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Phoenix has landed

May 25, 2008

BBC reports that they pulled it off!!!  W00T!!! Phoenix Mars probe touches down  Yee-Haw!!! 

New Scientist details the landing, which is about as complicated and risky as I can possibly imagine.  The craft separates from an orbital platform and enters the atmosphere (which even on the Mars surface is thinner than our atmosphere at the top of Everest) and burn off speed with its heat shield until it slows down to just supersonic speed.  Then it flips, pops its parachute (imagine deploying a 12-metre chute at supersonic speed) and slows down to a couple hundred KPH at 1 Km altitude.  The last Km to the surface it handles on thrusters – imagine doing that by automation! for a ‘smooth’ level touchdown.  At this writing it still needs to deploy its solar panels.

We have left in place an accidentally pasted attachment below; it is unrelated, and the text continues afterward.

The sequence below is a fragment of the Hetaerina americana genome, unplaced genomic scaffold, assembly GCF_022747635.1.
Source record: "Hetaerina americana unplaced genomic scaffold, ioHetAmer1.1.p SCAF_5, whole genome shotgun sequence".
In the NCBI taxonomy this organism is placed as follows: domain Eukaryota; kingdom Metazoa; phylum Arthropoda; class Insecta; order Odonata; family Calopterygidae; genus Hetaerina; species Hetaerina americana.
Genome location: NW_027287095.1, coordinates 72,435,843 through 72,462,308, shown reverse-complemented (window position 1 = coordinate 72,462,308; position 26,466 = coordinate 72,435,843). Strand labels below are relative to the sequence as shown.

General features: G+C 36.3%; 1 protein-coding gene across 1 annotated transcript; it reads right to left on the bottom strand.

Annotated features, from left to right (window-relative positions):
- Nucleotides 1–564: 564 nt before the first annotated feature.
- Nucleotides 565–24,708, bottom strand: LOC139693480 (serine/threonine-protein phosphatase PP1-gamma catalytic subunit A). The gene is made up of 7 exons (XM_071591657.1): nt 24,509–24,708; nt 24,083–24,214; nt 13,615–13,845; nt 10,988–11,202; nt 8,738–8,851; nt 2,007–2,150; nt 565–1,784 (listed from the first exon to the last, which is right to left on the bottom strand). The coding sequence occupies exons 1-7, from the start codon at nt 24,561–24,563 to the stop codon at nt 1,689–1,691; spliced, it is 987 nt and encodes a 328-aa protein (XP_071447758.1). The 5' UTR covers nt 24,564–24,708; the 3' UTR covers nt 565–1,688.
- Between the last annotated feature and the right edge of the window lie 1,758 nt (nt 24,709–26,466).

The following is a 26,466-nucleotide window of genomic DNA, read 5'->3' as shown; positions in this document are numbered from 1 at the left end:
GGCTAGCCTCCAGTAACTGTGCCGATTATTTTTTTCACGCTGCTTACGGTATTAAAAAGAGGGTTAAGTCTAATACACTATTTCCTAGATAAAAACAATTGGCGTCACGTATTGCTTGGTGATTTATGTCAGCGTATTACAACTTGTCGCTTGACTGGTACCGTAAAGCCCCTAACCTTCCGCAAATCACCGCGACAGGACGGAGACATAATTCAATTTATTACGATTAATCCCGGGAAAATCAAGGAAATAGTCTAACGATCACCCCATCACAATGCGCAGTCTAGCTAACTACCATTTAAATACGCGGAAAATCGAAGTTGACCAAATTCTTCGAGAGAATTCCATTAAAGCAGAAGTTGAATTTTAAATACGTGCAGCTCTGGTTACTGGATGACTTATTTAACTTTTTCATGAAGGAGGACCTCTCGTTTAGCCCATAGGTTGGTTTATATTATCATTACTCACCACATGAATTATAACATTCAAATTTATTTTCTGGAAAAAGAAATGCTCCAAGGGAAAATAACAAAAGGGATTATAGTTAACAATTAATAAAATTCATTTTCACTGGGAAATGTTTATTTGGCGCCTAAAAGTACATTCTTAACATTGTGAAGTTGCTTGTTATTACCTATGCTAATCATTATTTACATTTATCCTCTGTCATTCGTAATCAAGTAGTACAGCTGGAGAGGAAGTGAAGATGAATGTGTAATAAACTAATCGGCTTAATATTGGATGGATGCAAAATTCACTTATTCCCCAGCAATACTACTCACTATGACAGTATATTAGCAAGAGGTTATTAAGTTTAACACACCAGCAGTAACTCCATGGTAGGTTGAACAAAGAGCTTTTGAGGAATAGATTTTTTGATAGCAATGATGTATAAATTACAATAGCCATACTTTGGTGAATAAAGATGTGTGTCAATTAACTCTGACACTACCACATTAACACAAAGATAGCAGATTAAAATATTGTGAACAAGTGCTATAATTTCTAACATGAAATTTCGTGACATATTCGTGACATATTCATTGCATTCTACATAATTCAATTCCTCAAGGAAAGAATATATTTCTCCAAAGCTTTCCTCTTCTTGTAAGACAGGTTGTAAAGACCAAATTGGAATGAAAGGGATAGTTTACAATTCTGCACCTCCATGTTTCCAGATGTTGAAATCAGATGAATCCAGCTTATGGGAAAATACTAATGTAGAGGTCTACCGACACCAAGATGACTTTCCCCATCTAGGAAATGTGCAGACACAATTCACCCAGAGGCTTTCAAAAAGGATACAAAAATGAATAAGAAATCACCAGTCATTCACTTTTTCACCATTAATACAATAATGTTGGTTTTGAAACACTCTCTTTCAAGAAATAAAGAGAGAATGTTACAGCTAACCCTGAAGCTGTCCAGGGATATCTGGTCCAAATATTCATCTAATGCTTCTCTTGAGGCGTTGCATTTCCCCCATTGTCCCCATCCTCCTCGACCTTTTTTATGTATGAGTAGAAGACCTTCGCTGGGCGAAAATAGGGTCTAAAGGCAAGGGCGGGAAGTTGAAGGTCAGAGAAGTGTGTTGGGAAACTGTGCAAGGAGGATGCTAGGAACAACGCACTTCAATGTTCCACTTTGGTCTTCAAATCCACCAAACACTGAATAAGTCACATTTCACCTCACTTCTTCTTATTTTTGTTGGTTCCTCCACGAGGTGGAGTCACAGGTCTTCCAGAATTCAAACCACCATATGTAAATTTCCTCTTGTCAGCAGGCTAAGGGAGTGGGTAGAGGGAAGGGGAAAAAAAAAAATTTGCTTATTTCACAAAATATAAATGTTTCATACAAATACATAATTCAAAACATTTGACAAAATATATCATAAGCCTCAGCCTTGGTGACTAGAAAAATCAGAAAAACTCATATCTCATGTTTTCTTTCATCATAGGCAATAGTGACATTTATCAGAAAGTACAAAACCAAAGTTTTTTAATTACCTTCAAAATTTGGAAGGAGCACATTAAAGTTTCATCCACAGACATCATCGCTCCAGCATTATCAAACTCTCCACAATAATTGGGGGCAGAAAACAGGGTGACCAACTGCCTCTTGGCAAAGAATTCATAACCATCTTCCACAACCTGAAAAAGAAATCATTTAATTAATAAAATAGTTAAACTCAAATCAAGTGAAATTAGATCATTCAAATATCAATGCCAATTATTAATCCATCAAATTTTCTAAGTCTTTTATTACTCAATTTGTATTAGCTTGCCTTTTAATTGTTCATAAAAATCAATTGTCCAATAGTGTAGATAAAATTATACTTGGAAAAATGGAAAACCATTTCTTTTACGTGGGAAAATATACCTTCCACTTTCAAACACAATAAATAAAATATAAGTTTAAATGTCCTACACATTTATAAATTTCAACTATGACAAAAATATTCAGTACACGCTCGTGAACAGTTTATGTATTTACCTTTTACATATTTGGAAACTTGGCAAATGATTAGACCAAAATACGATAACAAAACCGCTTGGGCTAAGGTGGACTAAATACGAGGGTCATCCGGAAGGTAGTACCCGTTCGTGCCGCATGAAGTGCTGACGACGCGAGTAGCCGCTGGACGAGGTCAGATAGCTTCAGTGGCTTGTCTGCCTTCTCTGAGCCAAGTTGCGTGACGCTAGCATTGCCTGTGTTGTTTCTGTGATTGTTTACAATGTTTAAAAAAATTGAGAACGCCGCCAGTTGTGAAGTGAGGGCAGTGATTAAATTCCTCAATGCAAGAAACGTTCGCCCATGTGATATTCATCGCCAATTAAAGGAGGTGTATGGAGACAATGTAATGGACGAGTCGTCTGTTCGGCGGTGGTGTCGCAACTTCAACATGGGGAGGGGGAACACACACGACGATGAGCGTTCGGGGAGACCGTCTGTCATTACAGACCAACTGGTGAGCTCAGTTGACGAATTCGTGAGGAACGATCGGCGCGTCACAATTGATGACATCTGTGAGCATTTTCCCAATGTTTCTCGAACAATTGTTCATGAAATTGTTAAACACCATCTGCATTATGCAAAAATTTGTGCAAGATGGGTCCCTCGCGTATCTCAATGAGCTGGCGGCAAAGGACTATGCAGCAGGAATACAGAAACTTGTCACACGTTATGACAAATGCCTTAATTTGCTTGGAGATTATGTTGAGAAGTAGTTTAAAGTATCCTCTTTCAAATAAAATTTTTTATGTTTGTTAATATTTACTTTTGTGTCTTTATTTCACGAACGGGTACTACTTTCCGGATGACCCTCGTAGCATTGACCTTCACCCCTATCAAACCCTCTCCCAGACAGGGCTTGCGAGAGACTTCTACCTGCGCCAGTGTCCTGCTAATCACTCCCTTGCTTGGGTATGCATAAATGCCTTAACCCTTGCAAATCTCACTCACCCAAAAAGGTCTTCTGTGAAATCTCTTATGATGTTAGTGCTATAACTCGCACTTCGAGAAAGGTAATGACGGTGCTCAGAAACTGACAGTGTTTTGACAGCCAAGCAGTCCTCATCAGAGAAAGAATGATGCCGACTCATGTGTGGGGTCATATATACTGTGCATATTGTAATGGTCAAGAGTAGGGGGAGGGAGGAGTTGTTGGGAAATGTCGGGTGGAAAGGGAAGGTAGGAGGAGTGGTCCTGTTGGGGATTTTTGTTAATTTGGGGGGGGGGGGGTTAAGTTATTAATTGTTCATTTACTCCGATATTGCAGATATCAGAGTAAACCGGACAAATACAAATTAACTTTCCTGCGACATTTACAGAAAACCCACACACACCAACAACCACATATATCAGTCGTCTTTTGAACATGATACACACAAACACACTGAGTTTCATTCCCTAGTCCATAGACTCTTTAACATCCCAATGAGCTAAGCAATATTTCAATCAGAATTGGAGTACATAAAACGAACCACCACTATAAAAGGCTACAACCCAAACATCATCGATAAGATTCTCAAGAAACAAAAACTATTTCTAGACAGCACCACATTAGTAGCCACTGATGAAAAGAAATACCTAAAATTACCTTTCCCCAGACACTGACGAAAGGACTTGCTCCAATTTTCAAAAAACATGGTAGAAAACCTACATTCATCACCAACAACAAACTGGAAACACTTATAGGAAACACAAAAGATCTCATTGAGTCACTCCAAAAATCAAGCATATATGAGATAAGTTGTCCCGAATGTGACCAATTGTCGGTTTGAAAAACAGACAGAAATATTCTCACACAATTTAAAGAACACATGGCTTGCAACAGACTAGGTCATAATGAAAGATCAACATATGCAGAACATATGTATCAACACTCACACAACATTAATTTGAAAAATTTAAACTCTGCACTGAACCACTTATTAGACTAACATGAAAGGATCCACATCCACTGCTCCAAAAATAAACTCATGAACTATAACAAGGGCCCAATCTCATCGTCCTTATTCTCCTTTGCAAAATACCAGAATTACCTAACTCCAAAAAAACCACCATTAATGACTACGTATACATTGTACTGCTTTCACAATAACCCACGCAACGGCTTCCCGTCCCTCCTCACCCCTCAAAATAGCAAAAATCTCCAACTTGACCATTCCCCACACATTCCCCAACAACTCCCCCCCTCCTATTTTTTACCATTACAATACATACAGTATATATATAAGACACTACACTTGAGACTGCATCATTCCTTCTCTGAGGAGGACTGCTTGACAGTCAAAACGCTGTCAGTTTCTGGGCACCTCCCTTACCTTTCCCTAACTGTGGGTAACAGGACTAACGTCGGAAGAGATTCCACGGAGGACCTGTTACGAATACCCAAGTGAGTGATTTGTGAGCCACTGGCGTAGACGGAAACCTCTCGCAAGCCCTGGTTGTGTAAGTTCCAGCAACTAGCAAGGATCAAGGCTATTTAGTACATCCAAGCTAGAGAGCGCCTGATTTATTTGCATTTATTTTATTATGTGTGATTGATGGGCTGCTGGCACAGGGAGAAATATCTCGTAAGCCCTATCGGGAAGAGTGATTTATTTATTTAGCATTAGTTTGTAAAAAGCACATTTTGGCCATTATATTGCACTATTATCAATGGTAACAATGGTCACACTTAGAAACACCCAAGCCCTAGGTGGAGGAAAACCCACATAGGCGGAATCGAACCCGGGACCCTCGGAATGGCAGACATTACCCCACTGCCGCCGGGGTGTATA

Phoenix cost around $530m all-told, and is a stationary chemistry and weather platform that will accomplish actual science on Martian conditions.  Just for comparison it costs about 1.3bn just to launch the Space shuttle up to ISS so they can blow bubbles and throw boomerangs.  Not that I’m making any sort of judgment on the science-worthiness of the ISS; I would never stoop that low…


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